Who would have thought that in a new century overloaded with information and innumerable ways to get it, that there would be a return to an avuncular television presence who can calm us before bedtime as he talks and makes sense of the terrible things we’ve seen and heard on the news?
Waleed Aly has emerged as Australia’s much, much belated answer to America’s Walter Cronkite. Smart, articulate, and concerned, Aly, like Cronkite, has the charisma to look down the barrel of the camera with sincerity and authority and talk directly to his audience sensibly about events that are far from sensible.
Cronkite was a CBS news anchor who earned the title “America’s Most Trusted Man” for his delivery and interpretation of events during the tumultuous 1960s and ’70s. His words, expression and body language told Americans about everything from the assassination of JFK through to the horrors of the Vietnam War, and so he told them how to feel.
Although Australia has had its share of kindly-eyed Father Knows Best nightly newsreaders since the 1950s, those men were as unlikely to venture into editorialising as they were likely to be seen hosting a telethon.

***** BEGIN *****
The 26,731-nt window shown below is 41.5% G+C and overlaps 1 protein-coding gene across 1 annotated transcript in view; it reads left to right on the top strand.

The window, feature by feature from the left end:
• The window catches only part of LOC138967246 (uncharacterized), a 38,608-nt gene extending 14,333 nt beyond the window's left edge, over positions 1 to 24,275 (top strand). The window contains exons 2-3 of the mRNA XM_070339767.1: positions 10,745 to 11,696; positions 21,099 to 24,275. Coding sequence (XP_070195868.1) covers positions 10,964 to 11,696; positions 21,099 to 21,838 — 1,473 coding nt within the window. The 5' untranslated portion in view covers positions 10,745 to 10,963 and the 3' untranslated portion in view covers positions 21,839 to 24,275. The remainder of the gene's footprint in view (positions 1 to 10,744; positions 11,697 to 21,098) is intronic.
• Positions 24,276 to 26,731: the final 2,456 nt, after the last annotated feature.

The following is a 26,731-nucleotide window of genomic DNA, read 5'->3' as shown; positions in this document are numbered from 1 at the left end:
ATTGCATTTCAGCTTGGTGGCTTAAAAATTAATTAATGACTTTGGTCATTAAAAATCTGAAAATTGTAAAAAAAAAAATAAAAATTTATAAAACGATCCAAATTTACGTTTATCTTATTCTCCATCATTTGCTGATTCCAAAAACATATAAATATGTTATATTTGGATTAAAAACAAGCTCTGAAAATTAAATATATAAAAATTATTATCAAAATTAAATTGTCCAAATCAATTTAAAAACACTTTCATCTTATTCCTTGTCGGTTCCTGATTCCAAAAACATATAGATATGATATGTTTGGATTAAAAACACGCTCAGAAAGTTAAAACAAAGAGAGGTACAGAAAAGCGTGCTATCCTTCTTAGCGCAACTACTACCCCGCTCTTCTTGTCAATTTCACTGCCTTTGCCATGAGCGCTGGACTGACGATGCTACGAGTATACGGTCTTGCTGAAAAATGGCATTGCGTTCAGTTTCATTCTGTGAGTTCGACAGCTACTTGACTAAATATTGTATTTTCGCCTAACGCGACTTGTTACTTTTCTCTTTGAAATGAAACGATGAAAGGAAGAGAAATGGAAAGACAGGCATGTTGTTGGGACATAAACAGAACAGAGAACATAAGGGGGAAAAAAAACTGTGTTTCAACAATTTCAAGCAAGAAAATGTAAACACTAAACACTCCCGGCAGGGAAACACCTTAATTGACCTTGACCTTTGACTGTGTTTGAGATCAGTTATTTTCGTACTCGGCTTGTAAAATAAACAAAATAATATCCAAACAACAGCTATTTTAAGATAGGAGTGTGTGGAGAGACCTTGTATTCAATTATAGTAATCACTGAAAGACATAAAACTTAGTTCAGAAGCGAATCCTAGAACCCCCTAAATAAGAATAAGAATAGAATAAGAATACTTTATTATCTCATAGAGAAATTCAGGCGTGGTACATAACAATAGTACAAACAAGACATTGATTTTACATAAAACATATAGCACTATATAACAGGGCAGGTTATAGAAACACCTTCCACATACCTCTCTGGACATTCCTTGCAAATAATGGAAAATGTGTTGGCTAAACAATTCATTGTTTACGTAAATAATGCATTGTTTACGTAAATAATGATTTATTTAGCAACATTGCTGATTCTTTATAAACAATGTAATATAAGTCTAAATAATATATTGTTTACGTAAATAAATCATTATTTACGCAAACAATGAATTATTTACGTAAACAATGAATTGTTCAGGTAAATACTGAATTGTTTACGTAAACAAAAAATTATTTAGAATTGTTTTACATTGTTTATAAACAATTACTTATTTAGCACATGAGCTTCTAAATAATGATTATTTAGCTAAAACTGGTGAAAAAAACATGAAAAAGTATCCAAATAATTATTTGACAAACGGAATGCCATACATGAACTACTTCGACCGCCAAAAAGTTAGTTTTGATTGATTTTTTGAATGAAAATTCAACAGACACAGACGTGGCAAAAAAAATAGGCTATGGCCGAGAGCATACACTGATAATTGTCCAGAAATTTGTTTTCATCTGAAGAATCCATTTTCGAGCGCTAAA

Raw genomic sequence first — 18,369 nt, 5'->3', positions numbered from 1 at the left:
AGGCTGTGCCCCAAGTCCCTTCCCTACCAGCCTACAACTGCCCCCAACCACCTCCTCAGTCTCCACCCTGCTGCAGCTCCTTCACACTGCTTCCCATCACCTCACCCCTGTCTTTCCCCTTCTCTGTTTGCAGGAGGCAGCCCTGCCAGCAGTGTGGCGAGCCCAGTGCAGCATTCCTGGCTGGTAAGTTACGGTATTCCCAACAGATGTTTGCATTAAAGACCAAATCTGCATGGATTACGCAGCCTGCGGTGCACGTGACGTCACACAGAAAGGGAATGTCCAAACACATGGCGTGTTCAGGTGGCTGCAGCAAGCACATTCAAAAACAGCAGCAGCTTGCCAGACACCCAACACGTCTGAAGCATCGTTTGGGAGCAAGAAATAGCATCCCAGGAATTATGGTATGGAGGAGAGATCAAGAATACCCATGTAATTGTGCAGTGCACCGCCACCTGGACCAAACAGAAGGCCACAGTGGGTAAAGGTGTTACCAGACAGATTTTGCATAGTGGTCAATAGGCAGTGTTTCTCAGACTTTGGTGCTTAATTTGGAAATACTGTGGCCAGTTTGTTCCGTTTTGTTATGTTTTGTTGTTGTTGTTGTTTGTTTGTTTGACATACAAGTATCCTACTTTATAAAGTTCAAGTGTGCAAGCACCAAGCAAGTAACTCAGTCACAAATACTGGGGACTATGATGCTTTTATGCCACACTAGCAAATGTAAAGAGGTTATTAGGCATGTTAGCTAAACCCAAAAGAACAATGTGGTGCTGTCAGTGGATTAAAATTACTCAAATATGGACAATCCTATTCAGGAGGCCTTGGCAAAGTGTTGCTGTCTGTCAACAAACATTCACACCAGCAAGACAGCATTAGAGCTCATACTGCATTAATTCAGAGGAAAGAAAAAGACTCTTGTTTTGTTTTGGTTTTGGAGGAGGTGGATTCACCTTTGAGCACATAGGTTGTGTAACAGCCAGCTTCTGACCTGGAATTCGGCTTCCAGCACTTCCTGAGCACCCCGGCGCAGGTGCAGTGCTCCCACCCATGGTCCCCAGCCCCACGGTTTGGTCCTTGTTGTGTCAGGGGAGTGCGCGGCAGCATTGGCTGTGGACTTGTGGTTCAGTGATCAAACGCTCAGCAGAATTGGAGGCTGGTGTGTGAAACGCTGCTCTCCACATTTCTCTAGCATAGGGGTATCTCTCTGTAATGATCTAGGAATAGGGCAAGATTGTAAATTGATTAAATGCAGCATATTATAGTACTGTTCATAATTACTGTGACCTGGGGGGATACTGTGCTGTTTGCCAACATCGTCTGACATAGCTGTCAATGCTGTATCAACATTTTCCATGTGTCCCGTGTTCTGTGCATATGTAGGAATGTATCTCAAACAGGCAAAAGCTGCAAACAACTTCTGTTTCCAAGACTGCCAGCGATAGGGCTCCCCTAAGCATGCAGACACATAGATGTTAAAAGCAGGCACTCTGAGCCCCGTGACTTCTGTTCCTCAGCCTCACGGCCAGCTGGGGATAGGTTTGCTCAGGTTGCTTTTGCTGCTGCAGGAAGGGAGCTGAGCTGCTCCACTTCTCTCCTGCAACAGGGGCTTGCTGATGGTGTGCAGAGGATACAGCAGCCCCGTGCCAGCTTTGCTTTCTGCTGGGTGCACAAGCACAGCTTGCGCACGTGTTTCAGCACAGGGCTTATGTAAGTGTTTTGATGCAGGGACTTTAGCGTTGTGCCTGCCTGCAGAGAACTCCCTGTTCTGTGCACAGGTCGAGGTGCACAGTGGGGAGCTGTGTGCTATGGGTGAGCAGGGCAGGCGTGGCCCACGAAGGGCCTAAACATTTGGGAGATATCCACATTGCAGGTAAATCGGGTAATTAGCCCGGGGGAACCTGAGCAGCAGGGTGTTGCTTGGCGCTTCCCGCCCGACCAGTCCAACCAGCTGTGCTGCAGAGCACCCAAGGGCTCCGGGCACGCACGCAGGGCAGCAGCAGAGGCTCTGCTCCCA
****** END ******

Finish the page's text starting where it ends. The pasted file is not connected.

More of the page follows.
Everyone might have an opinion and a way to broadcast it these days, but Aly’s editorials on Channel Ten’s The Project, whether by accident or design, are a return to the paternalistic ways of 1950s when a TV host’s kind face comforted a populace discombobulated by the footage of terror that was brought into their living rooms.
Aly’s editorials appear to be serving the same function which is incredible given the diversity of news sources available now. His carefully chosen words addressing 21st century terror – Isis, the Paris attacks, and last night’s call for tolerance and forgiveness of those whose views you don’t agree with on social media — have become must watch television (although most of us watch it the next day on our devices).
Aly’s editorial “Isis is Weak” last year was watched more than 30 million times on Facebook and his defence of TV host Sonia Kruger (“Sonia isn’t Evil”) last night has been watched on Facebook 4.9 million times today.
It’s hard to imagine any other television host or public figure in Australia with such influence. Although The Project is entertainment first and its brand of news comes second, Aly’s ability to change minds – especially the large number of under 35s who watch the show – might put Aly on track to becoming Australia’s first “Most Trusted Man”.
Although Aly has his haters in the right wing media, it’s going to take some trickery for it to discredit a man asking for tolerance, forgiveness and telling it to turn the other cheek.